The CIJC is the largest agreement in the construction industry and principally covers workers operating in civil engineering and the so-called biblical trades – carpenters, bricklayers and painters.
The agreement signed by the Unite and GMB unions will see pay rates increase by 3.2% from Monday 25th June. The pay increase will mean that the minimum rate for craft workers (including carpenters, bricklayers and painters) is £12.31 an hour, with the general operative (labourer) minimum rate increasing to £9.26 an hour. Pay rates will increase by a further 2.9% from 24th June 2019.
There has also been an increase of 6.5% in the payment for first year apprentices, who will now receive £5.50 an hour.
The travel allowance will increase in line with the percentage rise in pay rates, the (tax free) fare allowance will increase in line with inflation but lodging allowances will increase by nearly 7.8% per cent to £40 a night in 2018 and will then increase by inflation in 2019, which is in line with other construction agreements.
Industry sick pay is also to be increased and extended. It will rise to £130 per week (paid in addition to statutory sick pay) an increase of 6.1% and it will now be paid for 13 weeks instead of the 10 weeks it is currently paid for.
The industry death benefit, paid via the B&CE, will increase from £32,000 to £40,000. If a worker is killed at work, or travelling to or from work, their family receives double that amount.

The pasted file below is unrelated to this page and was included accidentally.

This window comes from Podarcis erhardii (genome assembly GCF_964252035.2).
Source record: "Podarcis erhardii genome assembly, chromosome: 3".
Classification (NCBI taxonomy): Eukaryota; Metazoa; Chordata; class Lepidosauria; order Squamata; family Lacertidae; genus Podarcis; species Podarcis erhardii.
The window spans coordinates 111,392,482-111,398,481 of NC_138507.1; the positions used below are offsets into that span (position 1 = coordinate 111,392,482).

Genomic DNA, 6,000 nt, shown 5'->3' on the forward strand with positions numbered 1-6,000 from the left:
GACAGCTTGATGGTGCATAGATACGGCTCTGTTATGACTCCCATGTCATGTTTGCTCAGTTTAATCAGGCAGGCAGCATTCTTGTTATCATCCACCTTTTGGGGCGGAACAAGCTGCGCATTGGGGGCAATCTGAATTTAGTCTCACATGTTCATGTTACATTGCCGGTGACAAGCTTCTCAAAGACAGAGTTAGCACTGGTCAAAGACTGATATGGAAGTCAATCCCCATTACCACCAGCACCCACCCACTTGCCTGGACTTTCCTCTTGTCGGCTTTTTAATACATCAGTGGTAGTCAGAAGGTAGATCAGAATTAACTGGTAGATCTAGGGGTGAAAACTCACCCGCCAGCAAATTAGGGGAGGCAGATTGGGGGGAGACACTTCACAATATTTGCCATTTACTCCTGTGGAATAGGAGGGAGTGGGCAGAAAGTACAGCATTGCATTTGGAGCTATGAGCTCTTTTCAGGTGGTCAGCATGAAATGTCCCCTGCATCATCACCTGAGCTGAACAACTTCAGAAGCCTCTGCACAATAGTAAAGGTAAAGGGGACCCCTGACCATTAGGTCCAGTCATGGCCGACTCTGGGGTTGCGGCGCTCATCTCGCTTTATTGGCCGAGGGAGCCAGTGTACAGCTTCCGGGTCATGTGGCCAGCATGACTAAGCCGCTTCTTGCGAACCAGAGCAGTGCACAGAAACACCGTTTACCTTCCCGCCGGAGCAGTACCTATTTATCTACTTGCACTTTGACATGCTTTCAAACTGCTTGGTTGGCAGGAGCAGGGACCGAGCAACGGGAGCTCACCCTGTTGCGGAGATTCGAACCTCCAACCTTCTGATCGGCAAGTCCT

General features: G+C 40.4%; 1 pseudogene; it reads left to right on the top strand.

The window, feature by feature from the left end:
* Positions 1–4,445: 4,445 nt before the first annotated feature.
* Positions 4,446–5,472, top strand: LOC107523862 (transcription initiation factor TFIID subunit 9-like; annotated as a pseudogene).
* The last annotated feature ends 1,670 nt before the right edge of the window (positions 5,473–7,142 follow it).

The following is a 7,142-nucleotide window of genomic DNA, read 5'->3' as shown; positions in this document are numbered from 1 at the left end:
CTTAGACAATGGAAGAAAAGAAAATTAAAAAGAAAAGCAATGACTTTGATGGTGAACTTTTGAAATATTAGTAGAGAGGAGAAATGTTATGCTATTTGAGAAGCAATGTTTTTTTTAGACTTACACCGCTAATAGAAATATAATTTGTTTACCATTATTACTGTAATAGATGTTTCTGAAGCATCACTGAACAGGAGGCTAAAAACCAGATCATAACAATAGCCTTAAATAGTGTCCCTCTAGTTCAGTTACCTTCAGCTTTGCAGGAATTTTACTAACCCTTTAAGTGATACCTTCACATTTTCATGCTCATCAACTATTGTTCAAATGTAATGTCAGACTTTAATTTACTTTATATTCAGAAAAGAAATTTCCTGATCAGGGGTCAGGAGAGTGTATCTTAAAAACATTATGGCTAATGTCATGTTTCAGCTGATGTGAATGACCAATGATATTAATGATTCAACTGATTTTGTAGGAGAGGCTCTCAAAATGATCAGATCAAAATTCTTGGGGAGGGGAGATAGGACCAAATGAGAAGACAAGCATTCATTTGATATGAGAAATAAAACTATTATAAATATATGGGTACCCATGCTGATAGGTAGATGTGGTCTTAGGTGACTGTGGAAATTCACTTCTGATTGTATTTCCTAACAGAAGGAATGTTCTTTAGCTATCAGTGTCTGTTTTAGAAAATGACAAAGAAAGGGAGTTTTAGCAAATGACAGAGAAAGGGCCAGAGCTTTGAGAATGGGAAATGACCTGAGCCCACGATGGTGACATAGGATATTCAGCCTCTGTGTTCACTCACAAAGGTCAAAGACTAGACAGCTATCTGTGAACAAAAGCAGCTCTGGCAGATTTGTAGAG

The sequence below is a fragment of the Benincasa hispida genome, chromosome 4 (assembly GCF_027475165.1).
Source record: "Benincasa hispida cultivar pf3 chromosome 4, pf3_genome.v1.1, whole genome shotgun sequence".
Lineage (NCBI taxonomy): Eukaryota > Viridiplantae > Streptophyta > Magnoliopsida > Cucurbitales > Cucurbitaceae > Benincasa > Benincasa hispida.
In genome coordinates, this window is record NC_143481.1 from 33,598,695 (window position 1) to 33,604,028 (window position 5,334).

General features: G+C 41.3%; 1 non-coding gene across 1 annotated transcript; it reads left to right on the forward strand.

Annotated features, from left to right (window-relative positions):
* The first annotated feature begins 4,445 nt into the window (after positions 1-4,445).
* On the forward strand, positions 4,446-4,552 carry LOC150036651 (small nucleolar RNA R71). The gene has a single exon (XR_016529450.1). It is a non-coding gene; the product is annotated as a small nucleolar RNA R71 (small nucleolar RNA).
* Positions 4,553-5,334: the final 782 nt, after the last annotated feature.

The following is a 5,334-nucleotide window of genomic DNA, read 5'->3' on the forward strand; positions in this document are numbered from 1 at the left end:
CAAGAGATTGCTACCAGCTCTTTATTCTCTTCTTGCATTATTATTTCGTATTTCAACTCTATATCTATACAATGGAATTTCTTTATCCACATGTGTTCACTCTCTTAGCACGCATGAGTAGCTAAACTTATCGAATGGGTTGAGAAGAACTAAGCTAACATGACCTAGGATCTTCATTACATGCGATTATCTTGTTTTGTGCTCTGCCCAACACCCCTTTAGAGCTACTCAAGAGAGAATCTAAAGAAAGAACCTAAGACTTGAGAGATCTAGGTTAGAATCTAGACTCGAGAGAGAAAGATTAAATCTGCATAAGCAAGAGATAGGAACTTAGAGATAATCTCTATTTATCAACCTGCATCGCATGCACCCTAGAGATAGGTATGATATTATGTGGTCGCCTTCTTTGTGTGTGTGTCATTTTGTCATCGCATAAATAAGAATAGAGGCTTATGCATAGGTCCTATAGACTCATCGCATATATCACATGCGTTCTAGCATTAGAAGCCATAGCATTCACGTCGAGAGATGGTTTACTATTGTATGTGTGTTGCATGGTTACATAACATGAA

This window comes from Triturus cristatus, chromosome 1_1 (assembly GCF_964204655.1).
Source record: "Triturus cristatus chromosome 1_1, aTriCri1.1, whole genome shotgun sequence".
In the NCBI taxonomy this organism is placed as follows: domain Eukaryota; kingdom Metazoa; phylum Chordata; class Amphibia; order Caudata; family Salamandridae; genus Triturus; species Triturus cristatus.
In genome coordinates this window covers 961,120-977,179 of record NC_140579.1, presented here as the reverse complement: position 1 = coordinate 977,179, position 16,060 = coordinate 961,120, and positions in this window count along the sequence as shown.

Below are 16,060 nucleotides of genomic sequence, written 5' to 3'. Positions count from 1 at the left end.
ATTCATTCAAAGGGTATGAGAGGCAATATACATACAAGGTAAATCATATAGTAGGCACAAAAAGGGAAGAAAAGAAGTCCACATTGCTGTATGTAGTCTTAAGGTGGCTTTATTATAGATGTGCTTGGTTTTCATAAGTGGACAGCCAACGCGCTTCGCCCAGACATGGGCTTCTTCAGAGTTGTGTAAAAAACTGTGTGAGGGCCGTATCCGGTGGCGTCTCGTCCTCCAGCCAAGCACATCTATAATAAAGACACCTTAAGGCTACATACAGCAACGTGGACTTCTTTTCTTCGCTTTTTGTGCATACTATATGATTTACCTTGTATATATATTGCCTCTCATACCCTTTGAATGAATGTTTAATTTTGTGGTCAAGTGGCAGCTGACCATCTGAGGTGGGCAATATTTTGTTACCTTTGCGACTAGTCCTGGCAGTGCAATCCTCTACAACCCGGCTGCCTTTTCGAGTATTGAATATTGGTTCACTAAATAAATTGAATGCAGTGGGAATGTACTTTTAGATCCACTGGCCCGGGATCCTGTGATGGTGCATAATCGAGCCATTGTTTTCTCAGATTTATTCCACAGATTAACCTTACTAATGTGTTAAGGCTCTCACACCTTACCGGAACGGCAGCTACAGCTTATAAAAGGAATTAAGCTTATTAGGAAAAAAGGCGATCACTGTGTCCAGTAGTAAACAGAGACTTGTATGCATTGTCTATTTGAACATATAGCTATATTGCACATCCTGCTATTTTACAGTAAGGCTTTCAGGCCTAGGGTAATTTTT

Unite national officer for construction Jerry Swain said: “This deal is a strong step in the right direction and will give construction workers a well-deserved pay increase. The increases in allowances and other benefits, underline the value of working under an industrial agreement and being part of collective bargaining arrangements.
“Over the next two years we will be working to further strengthen the agreement and ensure that it is brought into line with other agreements in all matters and is seen as relevant on major construction sites.
“Construction workers need to remain vigilant that employers actually pay the agreed pay rates. Too often in construction employers try to boost their profits by failing to pay agreed increases.”
GMB national officer Ross Murdoch said: “Given the current climate in the wider construction industry and overall economic climate, this deal is both a recognition of a hard-working, highly-skilled workforce and a demonstration of real commitment to maintaining meaningful joint national industrial agreement.”
“As further significant construction projects emerge over the next few years, this deal offers genuine hope of retaining the much needed skills for the industry, as well as attracting new apprentices, with the percentage uplift for apprentice rates further reinforcing the importance of this latter point.”